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Most people who learn programming do well in school. The choice to enter this degree is usually made by people who are interested and motivated and who have the required skill. In fact, you’ll probably find the math and science needed to get a degree are more than what’s needed on the job. I rarely need to perform much math at all at work. It takes a lot more critical thinking and logic than algebra to be a programmer. You can learn how to program on your own given only enough determination to push yourself and try new things.

I don’t think the real problem is with grades. I could tell that the person making pizzas was intelligent and hard working. I think the bigger problem is the number of applicants. I’ve been in the market for a software job many times and it’s tough. I’ve applied for hundreds of jobs and not heard back from a single company. And these are companies that are desperately looking for qualified candidates and for jobs that I was extremely qualified for. There was one time that I was looking for a job in Singapore. I was in Singapore at the time and applied with a local address and a local phone number. I went to job fairs and talked with recruiters. This went on for over 3 months and only one company, Google, showed any interest at all.

It took a lot of time and effort each day to apply to so many jobs. I’m sure that my application rarely got looked at. The pressure to find a job in a situation like this grows. Until it becomes any job. Even my family urged me to find any job even if it wasn’t related to software. The idea is to just get a temporary job and keep looking. Eventually something will turn up.

A person right out of school with little or no experience has even a harder time finding a programming job. And if a friend says, “Hey, why don’t you come by where I work and meet my manager? We can use somebody like you.” Well, I’ll tell you what, after months of no responses and dwindling money in the bank, a regular paycheck looks pretty good. And once you take that step, it becomes harder to find a software job. New applications drop off because each work day is tiring. And then the weekends, or days off anyway, become a time to just relax.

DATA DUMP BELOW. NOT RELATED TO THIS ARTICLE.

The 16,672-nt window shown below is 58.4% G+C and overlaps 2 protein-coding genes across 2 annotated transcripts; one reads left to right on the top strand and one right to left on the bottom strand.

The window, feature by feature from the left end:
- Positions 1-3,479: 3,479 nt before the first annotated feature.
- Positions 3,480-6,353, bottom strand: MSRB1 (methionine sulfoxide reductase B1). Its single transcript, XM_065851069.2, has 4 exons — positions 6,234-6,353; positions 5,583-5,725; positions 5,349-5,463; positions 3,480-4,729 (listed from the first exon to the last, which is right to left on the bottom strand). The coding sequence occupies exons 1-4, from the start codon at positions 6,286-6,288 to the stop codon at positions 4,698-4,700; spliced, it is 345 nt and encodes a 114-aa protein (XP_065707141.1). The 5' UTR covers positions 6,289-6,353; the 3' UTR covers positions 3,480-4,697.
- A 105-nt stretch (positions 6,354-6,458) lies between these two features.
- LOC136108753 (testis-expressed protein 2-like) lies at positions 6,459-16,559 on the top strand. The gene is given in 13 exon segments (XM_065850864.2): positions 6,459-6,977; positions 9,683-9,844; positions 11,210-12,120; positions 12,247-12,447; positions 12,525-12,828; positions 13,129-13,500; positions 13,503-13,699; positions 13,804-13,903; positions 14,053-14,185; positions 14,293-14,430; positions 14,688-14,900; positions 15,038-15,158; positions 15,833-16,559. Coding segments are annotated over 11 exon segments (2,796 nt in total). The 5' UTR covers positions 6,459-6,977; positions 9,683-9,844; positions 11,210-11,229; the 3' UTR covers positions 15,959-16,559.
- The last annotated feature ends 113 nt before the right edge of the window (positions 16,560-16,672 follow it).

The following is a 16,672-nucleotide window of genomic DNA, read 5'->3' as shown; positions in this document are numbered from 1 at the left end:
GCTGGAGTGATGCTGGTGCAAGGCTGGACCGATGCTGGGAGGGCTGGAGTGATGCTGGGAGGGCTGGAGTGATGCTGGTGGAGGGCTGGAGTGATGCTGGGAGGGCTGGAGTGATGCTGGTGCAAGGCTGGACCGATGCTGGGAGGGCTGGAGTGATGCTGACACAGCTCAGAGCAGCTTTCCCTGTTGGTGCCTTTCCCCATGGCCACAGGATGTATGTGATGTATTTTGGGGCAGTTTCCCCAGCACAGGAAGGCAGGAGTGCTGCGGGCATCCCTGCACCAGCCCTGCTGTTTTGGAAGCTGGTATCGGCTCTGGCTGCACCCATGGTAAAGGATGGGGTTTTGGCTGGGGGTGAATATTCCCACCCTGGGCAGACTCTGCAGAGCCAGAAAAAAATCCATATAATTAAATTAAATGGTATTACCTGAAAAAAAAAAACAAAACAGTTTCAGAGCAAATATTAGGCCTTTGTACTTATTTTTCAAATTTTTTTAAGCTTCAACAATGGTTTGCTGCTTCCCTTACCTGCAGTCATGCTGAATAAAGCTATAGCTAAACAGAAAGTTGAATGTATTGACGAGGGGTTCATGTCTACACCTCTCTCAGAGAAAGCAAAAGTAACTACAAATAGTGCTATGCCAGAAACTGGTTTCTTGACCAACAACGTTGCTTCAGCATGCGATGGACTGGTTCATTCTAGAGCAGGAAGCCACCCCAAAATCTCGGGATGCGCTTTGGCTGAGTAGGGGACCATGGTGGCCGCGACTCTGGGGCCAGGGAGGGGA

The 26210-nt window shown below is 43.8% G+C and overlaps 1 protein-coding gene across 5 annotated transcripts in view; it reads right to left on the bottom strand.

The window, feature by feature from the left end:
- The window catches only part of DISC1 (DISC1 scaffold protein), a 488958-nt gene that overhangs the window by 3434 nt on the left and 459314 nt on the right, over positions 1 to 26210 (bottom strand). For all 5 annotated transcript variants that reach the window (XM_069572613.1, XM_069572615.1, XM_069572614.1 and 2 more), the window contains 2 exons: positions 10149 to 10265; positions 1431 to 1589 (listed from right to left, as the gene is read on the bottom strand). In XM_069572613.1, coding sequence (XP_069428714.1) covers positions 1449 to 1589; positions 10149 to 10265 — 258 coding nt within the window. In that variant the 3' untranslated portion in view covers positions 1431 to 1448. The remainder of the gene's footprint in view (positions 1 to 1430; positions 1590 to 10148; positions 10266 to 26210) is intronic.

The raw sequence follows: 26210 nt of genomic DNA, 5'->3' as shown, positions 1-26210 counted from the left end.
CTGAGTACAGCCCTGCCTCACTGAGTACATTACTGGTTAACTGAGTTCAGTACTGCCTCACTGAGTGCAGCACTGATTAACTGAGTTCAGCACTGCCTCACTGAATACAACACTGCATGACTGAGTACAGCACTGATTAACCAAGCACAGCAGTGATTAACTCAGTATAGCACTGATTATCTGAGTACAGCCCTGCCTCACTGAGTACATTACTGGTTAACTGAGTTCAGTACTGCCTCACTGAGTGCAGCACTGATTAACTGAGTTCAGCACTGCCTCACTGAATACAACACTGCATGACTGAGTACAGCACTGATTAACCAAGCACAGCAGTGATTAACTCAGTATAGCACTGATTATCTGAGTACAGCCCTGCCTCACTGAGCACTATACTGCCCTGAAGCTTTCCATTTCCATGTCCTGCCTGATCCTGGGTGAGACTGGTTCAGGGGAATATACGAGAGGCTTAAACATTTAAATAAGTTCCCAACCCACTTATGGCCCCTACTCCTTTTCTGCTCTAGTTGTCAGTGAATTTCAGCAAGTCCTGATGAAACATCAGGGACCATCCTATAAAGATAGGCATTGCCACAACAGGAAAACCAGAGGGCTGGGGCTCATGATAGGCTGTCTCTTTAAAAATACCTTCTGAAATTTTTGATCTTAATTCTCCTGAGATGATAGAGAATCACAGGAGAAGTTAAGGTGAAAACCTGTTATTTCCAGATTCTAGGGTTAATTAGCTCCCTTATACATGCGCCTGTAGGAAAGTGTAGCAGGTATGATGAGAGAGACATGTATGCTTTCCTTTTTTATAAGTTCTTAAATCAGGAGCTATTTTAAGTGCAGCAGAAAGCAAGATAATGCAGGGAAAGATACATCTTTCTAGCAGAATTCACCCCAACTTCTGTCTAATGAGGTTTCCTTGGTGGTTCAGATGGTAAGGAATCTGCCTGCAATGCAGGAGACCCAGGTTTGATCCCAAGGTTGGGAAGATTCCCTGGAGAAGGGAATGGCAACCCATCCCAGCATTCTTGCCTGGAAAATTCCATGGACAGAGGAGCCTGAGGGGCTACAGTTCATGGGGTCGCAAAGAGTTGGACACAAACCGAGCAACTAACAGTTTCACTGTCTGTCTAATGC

And it’s not so bad, really. After a while, things settle into a rhythm. A promotion is likely. Soon you’re the assistant manager. And then you have your own store to manage. Years can go by but it really only takes maybe six months or so before you start to forget your programming skills.

I just realized this is turning out to be a fairly down episode. I don’t mean to discourage you from pursuing a software career. But I hope that the scenario I described is realistic and gives you the motivation to listen to my advice for avoiding it.

The first thing to realize is that rejection is normal and expected. If you’re not being rejected, then you’re not applying to the right jobs. So don’t take no responses as a sign that you’re not suited to be a programmer. It just means that you haven’t yet found the company willing to take a serious look at your application. And even when you do find some companies who call you back, many of them will decide that they want to keep looking.

The second thing is that you need to be prepared and qualified for that opportunity. Don’t just show up for an interview with just your grades. And don’t apply for a software job when you don’t know how to program. Bring tangible proof that you can do the job. Working on your own projects that you can show and describe and have a full discussion about your designs is one of the best ways to rise above the other applicants.

And the last thing to realize is that all this takes work. More work than most other professions actually. Because not only do you need to do all the work of finding open positions and applying, you really need to be spending time creating software that you can demonstrate. This also improves your skills and keeps you up-to-date. You just can’t do all this while working part time at the mall or at the local discount store without a truly supreme effort to stay focused on your original goal.

This is why I think so many people with degrees end up working in jobs that are completely unrelated to their degree. I know because I’ve experienced the pressure myself. I avoided it because I kept my sights on the job I wanted and knew I could get and ignored the jobs that would steal my focus.